What a judge rarely giveth, another judge(s) taketh away.
Here, the Government appealed to the Second Circuit after Judge Jack Weinstein of the United States District Court for the Eastern District of New York granted defense motions to suppress evidence obtained pursuant to ourt-authorized wiretaps to suppress location data which pinpointed the presence of one defendant that was obtained from a GPS tracking device attached to his ankle by his parole officers.
Judge Weinstein had ruled that Government agents had knowingly withheld from and misrepresented critical information to, the authorizing judge. Judge Weinstein also suppressed the location data ruling that the defendant’s expectations of privacy were infringed. Judge Weinstein’s reasoning was that the device was used for a two-year period, without a warrant, not for purposes of State parole supervision but only for the collection of evidence for prosecution.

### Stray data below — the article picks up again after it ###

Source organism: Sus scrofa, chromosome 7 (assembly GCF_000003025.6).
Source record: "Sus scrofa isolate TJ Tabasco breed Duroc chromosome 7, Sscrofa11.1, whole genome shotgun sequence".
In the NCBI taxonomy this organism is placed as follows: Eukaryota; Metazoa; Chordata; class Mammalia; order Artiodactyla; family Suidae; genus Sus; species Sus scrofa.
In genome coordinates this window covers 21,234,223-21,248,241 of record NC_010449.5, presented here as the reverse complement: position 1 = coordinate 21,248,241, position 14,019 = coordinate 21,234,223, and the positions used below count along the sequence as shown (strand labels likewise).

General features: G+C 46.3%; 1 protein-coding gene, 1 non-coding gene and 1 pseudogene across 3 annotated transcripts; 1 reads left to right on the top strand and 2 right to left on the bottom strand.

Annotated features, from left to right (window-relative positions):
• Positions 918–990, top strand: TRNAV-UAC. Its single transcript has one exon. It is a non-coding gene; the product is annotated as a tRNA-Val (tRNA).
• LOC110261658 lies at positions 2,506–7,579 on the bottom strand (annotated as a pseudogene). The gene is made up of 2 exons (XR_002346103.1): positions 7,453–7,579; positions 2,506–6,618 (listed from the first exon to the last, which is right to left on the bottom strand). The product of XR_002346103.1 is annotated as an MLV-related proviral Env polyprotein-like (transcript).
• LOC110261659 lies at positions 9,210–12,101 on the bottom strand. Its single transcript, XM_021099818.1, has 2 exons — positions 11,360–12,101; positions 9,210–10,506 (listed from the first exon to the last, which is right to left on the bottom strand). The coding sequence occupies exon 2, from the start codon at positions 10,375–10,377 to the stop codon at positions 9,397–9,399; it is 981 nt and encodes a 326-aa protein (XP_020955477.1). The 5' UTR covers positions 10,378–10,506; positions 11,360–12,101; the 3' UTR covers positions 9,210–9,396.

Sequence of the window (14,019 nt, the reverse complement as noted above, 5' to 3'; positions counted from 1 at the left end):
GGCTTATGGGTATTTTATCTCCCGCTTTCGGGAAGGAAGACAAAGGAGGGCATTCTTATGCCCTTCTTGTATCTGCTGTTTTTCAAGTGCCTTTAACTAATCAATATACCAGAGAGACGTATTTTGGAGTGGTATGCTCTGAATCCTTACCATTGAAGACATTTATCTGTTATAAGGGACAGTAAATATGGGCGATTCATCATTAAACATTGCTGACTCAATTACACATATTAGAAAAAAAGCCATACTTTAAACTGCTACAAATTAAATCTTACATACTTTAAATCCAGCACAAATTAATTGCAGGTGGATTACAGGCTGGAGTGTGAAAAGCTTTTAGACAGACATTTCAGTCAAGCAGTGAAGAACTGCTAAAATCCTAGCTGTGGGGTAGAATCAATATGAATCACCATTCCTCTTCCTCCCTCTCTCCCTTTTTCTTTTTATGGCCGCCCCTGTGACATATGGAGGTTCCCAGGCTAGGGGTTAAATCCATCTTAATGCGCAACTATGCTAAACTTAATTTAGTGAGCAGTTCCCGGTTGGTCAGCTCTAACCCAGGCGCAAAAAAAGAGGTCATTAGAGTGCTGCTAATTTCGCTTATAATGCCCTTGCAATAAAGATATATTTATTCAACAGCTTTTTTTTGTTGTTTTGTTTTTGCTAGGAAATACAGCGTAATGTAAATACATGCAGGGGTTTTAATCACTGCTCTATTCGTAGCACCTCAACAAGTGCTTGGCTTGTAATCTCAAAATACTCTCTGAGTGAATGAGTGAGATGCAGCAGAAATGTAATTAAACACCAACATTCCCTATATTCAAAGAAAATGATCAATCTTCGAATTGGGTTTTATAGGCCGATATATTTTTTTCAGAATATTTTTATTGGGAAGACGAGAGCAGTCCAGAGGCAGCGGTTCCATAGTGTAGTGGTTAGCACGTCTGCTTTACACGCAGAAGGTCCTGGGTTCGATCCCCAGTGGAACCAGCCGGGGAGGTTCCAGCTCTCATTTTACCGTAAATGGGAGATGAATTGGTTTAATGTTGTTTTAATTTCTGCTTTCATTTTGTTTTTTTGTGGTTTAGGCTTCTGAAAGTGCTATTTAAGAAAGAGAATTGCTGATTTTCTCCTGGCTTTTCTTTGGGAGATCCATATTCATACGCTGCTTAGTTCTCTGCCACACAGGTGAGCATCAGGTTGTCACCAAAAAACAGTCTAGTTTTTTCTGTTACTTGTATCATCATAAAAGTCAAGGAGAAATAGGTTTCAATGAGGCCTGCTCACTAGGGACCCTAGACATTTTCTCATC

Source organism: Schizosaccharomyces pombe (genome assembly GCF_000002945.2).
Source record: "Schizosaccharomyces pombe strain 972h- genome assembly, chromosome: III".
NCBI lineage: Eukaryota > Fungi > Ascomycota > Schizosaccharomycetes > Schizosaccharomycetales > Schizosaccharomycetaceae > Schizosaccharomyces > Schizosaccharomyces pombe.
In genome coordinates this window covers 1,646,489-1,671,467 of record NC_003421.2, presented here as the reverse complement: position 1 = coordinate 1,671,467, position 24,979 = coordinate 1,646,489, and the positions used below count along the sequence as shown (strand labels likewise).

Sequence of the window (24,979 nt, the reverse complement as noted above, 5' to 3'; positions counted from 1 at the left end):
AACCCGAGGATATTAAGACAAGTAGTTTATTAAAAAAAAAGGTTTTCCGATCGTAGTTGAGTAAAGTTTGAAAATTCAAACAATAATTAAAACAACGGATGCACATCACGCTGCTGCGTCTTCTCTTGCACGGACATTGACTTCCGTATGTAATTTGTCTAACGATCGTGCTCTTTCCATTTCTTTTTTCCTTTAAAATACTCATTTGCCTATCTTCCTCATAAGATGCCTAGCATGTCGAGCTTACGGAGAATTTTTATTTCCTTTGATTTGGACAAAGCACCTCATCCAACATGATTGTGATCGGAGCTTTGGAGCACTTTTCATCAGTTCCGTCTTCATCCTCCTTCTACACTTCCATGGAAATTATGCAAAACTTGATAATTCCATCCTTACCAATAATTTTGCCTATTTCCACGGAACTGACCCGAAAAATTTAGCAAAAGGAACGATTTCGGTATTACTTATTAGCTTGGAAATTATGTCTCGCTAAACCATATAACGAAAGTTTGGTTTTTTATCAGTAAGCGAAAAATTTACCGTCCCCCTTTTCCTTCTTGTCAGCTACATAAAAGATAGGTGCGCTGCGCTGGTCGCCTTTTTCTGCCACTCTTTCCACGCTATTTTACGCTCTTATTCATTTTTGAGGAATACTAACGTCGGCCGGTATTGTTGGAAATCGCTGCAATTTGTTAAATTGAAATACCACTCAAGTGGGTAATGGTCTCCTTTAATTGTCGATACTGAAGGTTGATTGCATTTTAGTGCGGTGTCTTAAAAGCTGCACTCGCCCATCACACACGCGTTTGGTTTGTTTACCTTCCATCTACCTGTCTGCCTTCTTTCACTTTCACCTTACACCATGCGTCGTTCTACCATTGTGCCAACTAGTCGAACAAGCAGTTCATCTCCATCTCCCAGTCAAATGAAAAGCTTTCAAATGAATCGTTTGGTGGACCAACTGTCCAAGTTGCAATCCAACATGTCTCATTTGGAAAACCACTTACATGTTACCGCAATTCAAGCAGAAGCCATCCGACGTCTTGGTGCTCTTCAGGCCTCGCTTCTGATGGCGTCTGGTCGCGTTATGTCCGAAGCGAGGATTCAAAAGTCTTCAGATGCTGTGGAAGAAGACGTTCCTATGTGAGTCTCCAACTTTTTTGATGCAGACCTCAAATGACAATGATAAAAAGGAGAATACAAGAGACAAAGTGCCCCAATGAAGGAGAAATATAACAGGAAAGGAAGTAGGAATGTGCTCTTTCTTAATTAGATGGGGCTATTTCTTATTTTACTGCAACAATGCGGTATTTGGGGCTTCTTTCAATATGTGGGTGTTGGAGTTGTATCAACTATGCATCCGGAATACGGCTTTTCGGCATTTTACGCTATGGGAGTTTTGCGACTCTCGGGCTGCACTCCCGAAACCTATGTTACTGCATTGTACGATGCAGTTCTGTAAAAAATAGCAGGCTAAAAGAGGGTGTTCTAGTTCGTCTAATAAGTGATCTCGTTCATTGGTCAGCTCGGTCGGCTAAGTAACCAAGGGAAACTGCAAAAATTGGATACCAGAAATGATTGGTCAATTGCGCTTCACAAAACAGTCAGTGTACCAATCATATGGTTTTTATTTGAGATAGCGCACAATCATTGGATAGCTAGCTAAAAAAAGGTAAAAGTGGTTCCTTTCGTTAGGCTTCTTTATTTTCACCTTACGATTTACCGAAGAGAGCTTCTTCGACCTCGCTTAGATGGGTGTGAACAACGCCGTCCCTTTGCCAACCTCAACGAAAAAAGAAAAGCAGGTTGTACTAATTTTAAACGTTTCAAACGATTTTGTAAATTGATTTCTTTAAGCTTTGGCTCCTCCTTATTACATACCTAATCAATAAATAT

Regarding the suppression of GPS data, the Government argued that the GPS monitoring was permissible because it was reasonably related to his parole officers’ duties and that the defendant little expectation of privacy being on parole. They also argued that suppression was inappropriate under the good-faith doctrine of Davis v. United States, 564 U.S. 229, 131 S. Ct. 2419, 180 L. Ed. 2d 285 (2011).
This was a narcotics trafficking investigation that began with the defendant’s release from prison on parole. The Second Circuit held that the GPS monitoring of the defendant throughout the investigation had a reasonable and rational relationship to the responsibilities as a State parole officer. They also held that the defendant had no reasonable or legitimate expectation of privacy due to his status as a parolee that knew he was subject to being monitored.
The case is United States v. Lambus, 2018 U.S. App. LEXIS 20647, 897 F.3d 368 (2nd Cir.) (July 25).